Never Met A Man I Didn’t Like – Numbers 15:13-16

“Every native Israelite shall do these things in this way, in offering a food offering, with a pleasing aroma to the Lord. And if a stranger is sojourning with you, or anyone is living permanently among you, and he wishes to offer a food offering, with a pleasing aroma to the Lord, he shall do as you do. For the assembly, there shall be one statute for you and for the stranger who sojourns with you, a statute forever throughout your generations. You and the sojourner shall be alike before the Lord. One law and one rule shall be for you and for the stranger who sojourns with you” (Numbers 15:13-16, ESV).

Will Rogers is a folk-hero of mine and of many of my fellow “Okies.” One of his most well-known sayings is this: “I never met a man I didn’t like.” Will Rogers endeavored to affirm the humanity of people–even those he didn’t know–by treating them with respect and good will.

In these verses from Numbers God seems to have a similar perspective about human beings–God never met a person He didn’t love!

Numbers 15, which describes laws for offering and sacrifice, is inserted between the stories of two rebellions: Israel’s refusal to enter the promised land in Chapter 14 and the rebellion led by Korah against Moses’ leadership in Chapter 16. After the Israelites’ rebellion in Chapter 14 God had determined to destroy the Hebrew nation. Upon Moses’ intercession God sentenced the Exodus generation of Israelites to perish in the wilderness.

So, Chapter 15 marks the point where the plan for entering the promised land became the punishment of wandering in the wilderness for the next 40 years. It indicates the beginning of the end of the Exodus generation who rebelled against Moses’ leadership to enter the promised land. Perhaps the Chapter 15 worship statutes are an appeal by God for the next generation to be reconciled to Him despite the severe punishment He had imposed.

What’s interesting in this proclamation of laws on offerings and sacrifices is the inclusion of “strangers,” non-Israelites or Gentiles, in the pronouncement. While in civil matters there was a difference between strangers and true-born Israelites, there was no such distinction in the sacred duties of Jews and Gentiles under God’s law. As the Israelites did, so were the strangers among them to do before the Lord–a lesson the Apostle Peter was to learn centuries later: So Peter opened his mouth and said: ‘Truly I understand that God shows no partiality, but in every nation anyone who fears him and does what is right is acceptable to him'” (Acts 10:34-35, ESV).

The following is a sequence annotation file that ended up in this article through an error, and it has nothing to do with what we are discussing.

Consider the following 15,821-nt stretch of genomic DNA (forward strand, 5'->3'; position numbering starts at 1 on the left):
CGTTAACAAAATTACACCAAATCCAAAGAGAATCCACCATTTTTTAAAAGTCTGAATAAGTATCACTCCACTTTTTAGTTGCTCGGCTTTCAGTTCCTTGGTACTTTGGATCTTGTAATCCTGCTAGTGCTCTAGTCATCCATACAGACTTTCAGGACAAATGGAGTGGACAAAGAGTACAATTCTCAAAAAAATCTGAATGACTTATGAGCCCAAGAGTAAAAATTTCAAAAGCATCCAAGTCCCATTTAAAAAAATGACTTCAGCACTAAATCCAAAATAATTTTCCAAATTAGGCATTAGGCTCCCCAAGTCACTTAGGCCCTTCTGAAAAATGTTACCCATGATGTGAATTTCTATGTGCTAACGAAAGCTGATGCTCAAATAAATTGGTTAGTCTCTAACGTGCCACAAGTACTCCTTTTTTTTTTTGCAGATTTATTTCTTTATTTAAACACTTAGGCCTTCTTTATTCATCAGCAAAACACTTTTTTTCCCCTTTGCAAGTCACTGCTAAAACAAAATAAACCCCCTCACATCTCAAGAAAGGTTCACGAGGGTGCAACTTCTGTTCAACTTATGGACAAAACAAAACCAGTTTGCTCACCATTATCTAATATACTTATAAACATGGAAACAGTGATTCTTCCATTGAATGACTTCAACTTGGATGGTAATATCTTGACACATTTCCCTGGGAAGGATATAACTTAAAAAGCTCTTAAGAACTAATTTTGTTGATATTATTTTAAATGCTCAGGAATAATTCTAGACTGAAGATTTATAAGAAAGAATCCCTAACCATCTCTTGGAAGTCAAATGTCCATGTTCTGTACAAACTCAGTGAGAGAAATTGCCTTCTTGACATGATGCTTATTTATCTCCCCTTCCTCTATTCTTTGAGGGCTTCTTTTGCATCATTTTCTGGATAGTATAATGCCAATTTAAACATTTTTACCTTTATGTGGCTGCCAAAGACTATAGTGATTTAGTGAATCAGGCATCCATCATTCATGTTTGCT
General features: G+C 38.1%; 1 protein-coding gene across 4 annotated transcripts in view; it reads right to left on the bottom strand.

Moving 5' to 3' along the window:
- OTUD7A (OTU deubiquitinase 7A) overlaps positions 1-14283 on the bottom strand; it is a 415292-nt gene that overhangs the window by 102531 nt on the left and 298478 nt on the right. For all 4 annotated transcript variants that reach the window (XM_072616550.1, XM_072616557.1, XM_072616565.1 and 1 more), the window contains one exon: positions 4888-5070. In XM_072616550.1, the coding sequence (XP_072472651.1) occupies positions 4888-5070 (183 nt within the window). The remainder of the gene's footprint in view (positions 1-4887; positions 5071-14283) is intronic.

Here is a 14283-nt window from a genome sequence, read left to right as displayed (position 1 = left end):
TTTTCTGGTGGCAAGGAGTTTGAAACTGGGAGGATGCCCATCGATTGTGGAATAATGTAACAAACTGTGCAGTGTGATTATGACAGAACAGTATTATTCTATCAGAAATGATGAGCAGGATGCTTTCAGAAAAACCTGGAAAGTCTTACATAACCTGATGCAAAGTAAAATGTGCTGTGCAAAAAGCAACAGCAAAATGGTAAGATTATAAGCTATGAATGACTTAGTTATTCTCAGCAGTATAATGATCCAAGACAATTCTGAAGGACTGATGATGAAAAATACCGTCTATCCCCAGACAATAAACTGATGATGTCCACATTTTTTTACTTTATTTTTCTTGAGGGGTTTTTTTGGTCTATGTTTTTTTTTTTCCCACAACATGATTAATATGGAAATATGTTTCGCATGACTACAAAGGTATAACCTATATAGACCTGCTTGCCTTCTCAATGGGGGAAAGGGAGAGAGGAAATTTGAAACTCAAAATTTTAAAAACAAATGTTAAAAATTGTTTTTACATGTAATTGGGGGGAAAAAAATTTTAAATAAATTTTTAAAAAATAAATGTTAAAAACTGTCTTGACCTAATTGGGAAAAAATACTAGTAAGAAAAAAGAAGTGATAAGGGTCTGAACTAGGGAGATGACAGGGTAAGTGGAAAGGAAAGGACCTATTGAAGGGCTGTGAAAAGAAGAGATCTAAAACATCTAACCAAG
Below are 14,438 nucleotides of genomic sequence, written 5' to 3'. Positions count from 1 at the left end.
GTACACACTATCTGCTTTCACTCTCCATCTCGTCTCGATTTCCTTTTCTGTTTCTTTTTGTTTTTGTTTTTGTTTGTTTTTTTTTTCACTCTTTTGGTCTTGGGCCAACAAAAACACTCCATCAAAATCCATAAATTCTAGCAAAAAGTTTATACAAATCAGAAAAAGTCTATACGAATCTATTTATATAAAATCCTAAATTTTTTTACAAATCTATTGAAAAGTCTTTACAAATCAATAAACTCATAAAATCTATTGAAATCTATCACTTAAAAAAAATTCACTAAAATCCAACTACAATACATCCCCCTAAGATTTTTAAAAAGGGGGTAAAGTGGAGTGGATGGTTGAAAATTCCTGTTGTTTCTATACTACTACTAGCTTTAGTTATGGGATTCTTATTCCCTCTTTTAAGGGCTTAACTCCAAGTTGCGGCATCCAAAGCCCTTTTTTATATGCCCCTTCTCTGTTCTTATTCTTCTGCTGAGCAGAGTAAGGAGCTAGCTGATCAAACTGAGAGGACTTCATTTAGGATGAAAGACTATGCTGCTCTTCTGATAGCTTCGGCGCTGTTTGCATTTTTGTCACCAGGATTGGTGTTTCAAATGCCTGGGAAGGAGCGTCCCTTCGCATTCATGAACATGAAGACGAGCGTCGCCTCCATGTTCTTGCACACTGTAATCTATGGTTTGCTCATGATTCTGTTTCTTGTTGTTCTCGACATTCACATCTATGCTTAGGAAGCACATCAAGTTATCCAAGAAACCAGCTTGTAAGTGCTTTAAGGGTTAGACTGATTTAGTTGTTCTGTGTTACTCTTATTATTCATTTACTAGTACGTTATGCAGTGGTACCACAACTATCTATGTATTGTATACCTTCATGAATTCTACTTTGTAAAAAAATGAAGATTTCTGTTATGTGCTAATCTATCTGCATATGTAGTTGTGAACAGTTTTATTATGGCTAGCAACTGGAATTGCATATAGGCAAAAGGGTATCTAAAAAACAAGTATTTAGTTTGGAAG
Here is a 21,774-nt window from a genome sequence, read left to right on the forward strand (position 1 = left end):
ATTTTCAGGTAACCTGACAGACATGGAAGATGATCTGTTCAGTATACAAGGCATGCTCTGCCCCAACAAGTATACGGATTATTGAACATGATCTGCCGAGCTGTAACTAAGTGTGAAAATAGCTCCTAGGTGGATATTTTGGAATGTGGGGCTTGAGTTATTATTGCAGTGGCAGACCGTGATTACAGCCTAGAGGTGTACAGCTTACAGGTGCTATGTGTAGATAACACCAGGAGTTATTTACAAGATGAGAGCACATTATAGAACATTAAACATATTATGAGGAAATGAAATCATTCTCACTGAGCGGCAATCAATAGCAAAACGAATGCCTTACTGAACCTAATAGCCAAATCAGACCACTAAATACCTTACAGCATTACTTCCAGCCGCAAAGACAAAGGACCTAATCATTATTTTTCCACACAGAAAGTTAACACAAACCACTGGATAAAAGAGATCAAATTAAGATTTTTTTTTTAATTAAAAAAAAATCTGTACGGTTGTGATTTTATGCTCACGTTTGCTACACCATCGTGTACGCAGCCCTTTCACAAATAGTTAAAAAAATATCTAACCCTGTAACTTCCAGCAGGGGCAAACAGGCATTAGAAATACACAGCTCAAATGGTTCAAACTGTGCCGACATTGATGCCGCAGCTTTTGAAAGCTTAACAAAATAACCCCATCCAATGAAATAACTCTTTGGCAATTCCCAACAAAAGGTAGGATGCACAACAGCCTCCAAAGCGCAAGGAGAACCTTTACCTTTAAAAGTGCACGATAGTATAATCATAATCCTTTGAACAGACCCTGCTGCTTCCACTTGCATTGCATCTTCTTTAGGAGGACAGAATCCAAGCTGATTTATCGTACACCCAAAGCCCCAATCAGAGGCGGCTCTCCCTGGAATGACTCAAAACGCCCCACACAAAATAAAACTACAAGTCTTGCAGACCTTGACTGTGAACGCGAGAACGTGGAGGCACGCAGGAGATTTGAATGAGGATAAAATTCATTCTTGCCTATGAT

The proper worship of God (through offerings and sacrifices) encouraged the Israelites to be kind to other human beings and not to oppress them because they also were accepted by God.  The stranger statute was possibly intended to diffuse the pride of the Jews who were apt to being puffed up with their birthright privileges. But, it also anticipated the calling of the Gentiles and the ministration of God’s grace by His chosen people to all people.

“And the foreigners who join themselves to the Lord,
to minister to him, to love the name of the Lord, and to be his servants,
everyone who keeps the Sabbath and does not profane it,
and holds fast my covenant—
these I will bring to my holy mountain, and make them joyful in my house of prayer;
their burnt offerings and their sacrifices will be accepted on my altar;
for my house shall be called a house of prayer for all peoples.”
The Lord God, who gathers the outcasts of Israel, declares,
“I will gather yet others to him besides those already gathered.” (Isaiah 56:6-8, ESV)

God’s plan for His chosen people has always been to receive His blessing and to share His blessing with all people. God’s chosen people have an obligation not only to believe and obey but to demonstrate their faith so all people might believe and worship God.

In the Bible in every epoch, era and generation since the Garden of Eden the dispensation of God’s grace has always been intended for all people! “This is good, and it is pleasing in the sight of God our Savior, who desires all people to be saved and to come to the knowledge of the truth. For there is one God, and there is one mediator between God and men, the man Christ Jesus, who gave himself as a ransom for all, which is the testimony given at the proper time” (1 Timothy 2:3-6, ESV).

God’s chosen people are the instruments for notifying all people of His grace. God assigns His chosen ones to show the way of salvation to all people. Since God never met a man He didn’t love, God’s chosen people should hold all human beings in high regard as having potential for receiving God’s salvation.

Jesus replied: “Love the Lord your God with all your heart and with all your soul and with all your mind. This is the first and greatest commandment. And the second is like it: “Love your neighbor as yourself.” All the Law and the Prophets hang on these two commandments.” (Matthew 22:37-10, ESV)

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